At the time of writing this article it has only been some 10 days since I arrived in Mexico as part of my research for our upcoming London events – ‘Mexico by Kitchen Theory’ and the ‘Synaesthesia Mexico by Kitchen Theory’ dinners which are being hosted at the Zefiro Restaurant which is a part of the University of the Cloister of San Juana in Mexico City.

Now I have been researching this most amazing culture (see more details) for several months and have grown to genuinely respect Mexican gastronomy – yes GASTRONOMY (a word not typically associated with this country’s food) of the kind which is up there with the ‘best’ of them and has earned a UNESCO designation of Intangible Cultural Heritage of Humanity, along with Japanese Washuko.

Aside from this I feel it is important to mention the amazing reception our project has been received by several Mexican institutions (including the Mexican Embassy in the UK and the University of CoSJ), groups (including Greater Mexico and Street Art Chillango) as well as individuals and chefs alike. It has been unlike any response we have had when developing concepts for other regional cuisines. And why? Because Mexican people value good food, art, culture and creativity.

In the short time I have been here I have also come to develop a genuine affinity for all things Mexican, while at the same time feeling a growing resentment towards the stereotypical and generally derogatory manner in which Mexico is often ‘marketed’ in UK (I also hear it is the same in many other countries, but I can only really speak of what I know). Even when speaking to some of our guests over the last few months about our next concept, it was a mixed bag of responses; some guests had traveled to Mexico and appeared excited by the prospect of a Kitchen Theory interpretation of Mexican cuisine while others seemed slightly skeptical about what they perceive as a blow your mind chili fest, with a meat dominant menu and a host of stereotypical nacho, burrito, cheese laden dishes. Now that’s not to say that Mexican cuisine does not use a variety of meats and an even greater variety of chilies, but the general perception of Mexican food could not be farther from the truth.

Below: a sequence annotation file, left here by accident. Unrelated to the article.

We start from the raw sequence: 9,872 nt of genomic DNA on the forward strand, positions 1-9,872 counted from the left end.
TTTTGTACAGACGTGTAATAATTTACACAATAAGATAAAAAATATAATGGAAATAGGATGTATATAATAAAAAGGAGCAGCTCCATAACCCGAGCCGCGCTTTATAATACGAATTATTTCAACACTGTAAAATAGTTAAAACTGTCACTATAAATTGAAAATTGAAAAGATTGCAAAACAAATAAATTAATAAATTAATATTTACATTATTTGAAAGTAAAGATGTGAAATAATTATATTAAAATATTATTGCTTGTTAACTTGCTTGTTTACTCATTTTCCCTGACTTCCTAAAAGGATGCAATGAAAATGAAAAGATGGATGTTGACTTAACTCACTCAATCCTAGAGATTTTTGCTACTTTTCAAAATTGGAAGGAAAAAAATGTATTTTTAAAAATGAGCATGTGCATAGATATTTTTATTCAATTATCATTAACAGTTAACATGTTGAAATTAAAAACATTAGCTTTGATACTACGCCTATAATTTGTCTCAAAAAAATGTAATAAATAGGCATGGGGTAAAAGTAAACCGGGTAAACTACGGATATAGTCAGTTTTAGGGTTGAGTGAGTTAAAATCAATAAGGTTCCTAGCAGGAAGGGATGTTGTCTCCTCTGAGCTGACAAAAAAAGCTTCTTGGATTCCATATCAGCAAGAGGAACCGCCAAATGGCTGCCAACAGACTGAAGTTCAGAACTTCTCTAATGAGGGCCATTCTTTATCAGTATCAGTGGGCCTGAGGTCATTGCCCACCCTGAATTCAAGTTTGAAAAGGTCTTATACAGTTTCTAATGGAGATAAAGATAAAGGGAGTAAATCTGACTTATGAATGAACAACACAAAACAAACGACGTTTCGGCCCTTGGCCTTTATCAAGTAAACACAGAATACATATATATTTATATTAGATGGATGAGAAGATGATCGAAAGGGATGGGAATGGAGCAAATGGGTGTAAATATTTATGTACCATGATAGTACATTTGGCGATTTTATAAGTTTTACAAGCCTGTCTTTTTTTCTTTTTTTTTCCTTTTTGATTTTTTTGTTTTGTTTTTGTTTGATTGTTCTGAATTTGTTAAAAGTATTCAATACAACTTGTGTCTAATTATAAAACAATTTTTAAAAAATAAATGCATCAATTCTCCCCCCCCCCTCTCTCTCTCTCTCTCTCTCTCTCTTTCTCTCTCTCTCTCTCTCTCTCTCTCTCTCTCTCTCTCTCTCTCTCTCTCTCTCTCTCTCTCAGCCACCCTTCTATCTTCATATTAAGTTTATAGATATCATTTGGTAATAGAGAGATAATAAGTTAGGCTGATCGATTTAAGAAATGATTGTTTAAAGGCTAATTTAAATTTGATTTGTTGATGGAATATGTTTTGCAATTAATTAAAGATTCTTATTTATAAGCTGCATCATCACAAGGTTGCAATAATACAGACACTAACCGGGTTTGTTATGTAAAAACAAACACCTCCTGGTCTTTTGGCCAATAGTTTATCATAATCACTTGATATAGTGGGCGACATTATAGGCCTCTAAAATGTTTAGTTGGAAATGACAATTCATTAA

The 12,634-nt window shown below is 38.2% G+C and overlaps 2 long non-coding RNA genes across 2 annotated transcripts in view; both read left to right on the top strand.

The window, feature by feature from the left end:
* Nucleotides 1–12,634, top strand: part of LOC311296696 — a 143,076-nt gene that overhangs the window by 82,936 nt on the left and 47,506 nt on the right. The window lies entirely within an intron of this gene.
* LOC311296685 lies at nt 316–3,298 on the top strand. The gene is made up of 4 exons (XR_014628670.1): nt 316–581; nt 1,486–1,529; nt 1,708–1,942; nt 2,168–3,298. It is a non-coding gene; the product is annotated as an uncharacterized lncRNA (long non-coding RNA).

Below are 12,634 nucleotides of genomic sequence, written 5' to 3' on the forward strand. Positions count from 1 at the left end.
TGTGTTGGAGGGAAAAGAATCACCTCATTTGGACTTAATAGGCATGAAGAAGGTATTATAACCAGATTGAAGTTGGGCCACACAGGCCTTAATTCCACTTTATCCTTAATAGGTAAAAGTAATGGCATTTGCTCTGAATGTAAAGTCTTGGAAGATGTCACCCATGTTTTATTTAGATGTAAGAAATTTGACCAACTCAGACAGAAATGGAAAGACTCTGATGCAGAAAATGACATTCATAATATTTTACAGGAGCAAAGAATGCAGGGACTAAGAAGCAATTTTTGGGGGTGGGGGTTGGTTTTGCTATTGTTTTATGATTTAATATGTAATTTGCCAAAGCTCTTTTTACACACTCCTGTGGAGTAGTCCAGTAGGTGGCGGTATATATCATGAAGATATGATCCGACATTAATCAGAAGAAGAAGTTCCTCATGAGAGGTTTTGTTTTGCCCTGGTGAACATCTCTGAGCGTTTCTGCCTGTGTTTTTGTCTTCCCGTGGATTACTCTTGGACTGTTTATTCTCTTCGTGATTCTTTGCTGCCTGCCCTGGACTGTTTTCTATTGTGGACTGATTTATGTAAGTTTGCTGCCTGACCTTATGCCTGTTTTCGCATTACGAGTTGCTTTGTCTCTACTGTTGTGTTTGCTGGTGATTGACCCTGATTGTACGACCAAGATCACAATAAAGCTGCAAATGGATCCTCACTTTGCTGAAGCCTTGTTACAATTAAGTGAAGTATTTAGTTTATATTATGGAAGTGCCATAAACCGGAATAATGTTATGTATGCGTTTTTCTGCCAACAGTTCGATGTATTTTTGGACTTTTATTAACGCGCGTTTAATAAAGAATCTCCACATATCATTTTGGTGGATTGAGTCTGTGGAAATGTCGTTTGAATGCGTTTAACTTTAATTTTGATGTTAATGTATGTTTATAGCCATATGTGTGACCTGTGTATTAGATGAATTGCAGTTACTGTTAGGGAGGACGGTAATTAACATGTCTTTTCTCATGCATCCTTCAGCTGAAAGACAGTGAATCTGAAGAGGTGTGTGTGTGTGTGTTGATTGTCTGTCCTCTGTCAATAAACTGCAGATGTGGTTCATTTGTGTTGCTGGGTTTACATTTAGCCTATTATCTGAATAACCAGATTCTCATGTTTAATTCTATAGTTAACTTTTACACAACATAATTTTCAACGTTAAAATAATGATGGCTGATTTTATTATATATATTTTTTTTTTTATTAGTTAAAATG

So far I have had some of the best vegetarian dishes I’ve ever eaten and not so much as broken a sweat or had to reach for the water on account of the heat levels of the dishes. On the contrary, dishes are so well balanced with savoury, sweetness, sourness, along with fresh flavours and a variety of textures. And a quick note on the beers; all we seem to really be exposed to in the UK is the run of the mill Corona and Sol lager or some Negro Modelo in select places, none of which even begin to describe the amazing range and variety of Mexican craft beers available both draft and bottled (just check out Fieber de Malta which happens to be right next to where I’m staying)

As for the chefs over here; they are just starting to make their mark on the global scene – just take a look at Elena Reygadas. And there are more in the making – I know as I have spent most of my time hanging out in the kitchen at Zefiro – the CoSJ’s restaurant where a whole new  generation of chefs are being trained under the experienced and highly skilled  hands of Executive Chef Juan Pablo Flores Benitez (former Head Chef at Le Cirque Mexico) and his Head Chef Eduardo Carmona (whose vast experience includes a season at elbulli). So far I have had the pleasure of spending time with both chefs to develop the ‘Synaesthesia Mexico’ menu which we are adapting to use only Mexican ingredients and to the local palate. One very interesting point we have looked into is colour-taste perception over here. Unlike in Europe where generally red=sweet, green=sour, black=bitter and white=salty, in Mexico the general perception is red=sour, green=bitter, black=salty and white=sweet!!

Ok so the point is Mexican food rocks and we are about to show our guests in London not only how great the gastronomy is but also the modern art, music and culture. So join us!

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